Post-Quiz Discussion

Every Friday I give a quiz [1]. I know some teachers are against that, but it helps establish a routine, students expect it (no more “what, there’s a quiz today?!?”), and it gets my class into a rhythm so I know I need to cut out unnecessary fluff if we’re working too long on one topic[2].

Anyway, I’ve always struggled with what to do after a quiz. Last week I tried something new that I think I’m going to do more often next year. After they turned in their papers, I gave students the quiz on Google Classroom [3]. But this time the whole class is sharing the same quiz. So students who did well on the quiz can jump on and start answer the questions. Students who didn’t do so well can jump on and ask questions (or just watch to see what the answers are… including work shown.) The whole class does a collaborative effort (ideally).

Students seemed to like the idea. I don’t know if it’s the novelty for most of them, but several definitely liked the immediate feedback this offered. Of course we could just go over the quiz, but this is so much more interactive (and immediate). Also, I can keep an eye out for misconceptions that the whole class has on certain topics.

There was some distraction, but fortunately in Google Classroom I can see all edits, so I warned students not to put anything on there that they would be ashamed to show their parents.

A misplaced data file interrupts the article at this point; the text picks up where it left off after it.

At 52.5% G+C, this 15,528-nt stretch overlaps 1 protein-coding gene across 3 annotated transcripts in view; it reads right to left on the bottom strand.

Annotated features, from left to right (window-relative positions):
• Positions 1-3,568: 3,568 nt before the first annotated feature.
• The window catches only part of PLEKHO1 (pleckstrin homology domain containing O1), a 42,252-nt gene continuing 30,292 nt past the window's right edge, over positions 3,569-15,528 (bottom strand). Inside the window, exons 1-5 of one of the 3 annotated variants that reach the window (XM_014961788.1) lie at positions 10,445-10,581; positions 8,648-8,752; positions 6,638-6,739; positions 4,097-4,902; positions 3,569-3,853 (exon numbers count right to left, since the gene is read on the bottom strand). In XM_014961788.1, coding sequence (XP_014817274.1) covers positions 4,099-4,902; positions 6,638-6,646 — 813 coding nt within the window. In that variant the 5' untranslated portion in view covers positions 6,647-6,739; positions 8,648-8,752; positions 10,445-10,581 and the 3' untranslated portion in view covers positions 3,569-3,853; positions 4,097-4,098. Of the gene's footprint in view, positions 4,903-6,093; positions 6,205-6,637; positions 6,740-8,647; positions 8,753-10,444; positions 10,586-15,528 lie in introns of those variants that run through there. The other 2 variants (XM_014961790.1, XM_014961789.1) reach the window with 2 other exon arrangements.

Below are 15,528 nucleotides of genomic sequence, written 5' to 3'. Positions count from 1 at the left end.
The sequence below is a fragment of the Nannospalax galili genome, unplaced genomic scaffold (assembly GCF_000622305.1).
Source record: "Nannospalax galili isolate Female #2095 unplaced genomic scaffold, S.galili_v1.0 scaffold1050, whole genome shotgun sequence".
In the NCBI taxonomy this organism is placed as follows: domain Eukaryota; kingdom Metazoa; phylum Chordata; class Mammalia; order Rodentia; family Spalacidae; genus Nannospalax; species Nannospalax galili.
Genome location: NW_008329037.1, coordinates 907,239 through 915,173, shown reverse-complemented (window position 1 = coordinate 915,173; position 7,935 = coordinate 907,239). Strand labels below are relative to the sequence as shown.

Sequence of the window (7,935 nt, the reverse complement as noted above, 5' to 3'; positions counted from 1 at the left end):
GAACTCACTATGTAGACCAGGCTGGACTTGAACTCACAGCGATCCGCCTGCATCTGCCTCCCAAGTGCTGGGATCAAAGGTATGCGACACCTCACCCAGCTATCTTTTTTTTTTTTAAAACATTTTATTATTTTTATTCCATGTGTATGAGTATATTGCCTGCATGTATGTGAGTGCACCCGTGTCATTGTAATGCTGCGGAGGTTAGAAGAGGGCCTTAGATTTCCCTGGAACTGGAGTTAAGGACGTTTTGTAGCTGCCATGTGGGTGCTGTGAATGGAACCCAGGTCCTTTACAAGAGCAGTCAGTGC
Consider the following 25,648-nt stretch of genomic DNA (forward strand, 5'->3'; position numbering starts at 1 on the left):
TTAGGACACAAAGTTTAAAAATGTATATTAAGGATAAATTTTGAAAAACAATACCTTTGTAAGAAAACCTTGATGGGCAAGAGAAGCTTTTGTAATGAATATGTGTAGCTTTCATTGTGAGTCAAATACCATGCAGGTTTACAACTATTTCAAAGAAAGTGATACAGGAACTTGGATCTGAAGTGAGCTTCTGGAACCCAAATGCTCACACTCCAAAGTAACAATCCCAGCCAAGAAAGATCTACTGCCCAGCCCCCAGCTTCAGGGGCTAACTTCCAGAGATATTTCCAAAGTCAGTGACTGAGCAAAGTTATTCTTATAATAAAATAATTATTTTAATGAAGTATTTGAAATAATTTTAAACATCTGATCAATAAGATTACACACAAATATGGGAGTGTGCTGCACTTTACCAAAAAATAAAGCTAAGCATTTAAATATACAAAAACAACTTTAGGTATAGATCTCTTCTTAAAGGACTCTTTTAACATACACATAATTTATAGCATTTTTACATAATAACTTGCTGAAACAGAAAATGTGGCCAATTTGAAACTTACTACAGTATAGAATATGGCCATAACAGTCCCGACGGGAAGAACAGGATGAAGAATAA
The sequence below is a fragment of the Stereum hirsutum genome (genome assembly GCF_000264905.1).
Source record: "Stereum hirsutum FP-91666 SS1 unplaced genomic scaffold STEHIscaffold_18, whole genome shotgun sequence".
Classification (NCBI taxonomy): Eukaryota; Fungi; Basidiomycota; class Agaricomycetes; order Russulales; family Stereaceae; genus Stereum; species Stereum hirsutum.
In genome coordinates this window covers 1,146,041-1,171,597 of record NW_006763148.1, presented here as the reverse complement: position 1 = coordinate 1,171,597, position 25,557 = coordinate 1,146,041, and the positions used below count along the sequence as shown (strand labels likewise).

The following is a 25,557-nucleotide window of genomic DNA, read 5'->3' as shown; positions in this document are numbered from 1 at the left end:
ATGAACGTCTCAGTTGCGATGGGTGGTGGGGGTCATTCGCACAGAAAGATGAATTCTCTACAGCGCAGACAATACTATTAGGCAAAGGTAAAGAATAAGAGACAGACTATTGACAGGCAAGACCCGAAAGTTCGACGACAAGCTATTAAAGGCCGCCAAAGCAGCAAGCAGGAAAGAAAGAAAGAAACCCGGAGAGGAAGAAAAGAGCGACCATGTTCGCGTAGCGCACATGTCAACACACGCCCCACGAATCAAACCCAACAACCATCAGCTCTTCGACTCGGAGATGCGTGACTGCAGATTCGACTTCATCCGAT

2nd Period Chemistry:

4th Period Chemistry:

What do you do in your post-quiz time when students finish at different rates?

[1] Right now this is only in Chemistry, but I’m hoping to do at least some sort of adaptive checkup in Precal and Physics next year.

[2] Some topics take longer, but I hope that the flexibility in adjusting labs allows me to be adaptive and yet rigid at the same time.

[3] If you don’t have Google classroom, you can still share the quiz with students by collecting their e-mail addresses and sharing the document with everyone in the class.

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2 Comments

Filed under Teaching

2 responses to “Post-Quiz Discussion

  1. I am totally going to try this next year. We will be a Google Classroom School. We are not one to one, but I could see scheduling lab time when I know I am giving a test.

    Did you mean to leave #3 in the end unfinished? We could give them a similar test and let them work in groups to solve it, maybe make it worth 10 points of the 50 points (for example)?

    I have been teaching for 28 years and going over tests is usually a bummer. Having students do test corrections is helpful, but sometimes kids still get the incorrect answers, and then what? Grading takes a long time, and trying to grade test corrections on top isn’t so much fun. Maybe blind grade them and then hand them back with the answer key and let them grade their own (in red or green or purple of course).

    Thanks for the brain food.

    • Oh, haha, thanks yeah, guess I didn’t finish that thought! I meant to say “collecting their e-mail addresses and sharing the document with everyone”, which is what I used to do with similar assignments before Classroom. But now Google Classroom makes it so much easier!

      Making it worth points might motivate some students who otherwise wouldn’t be motivated to look at it. However since I allow students to retake quizzes as many times as they want, they know that looking at it will increase their chances of doing better next time, should they decide to retake it.

      Thanks for commenting!

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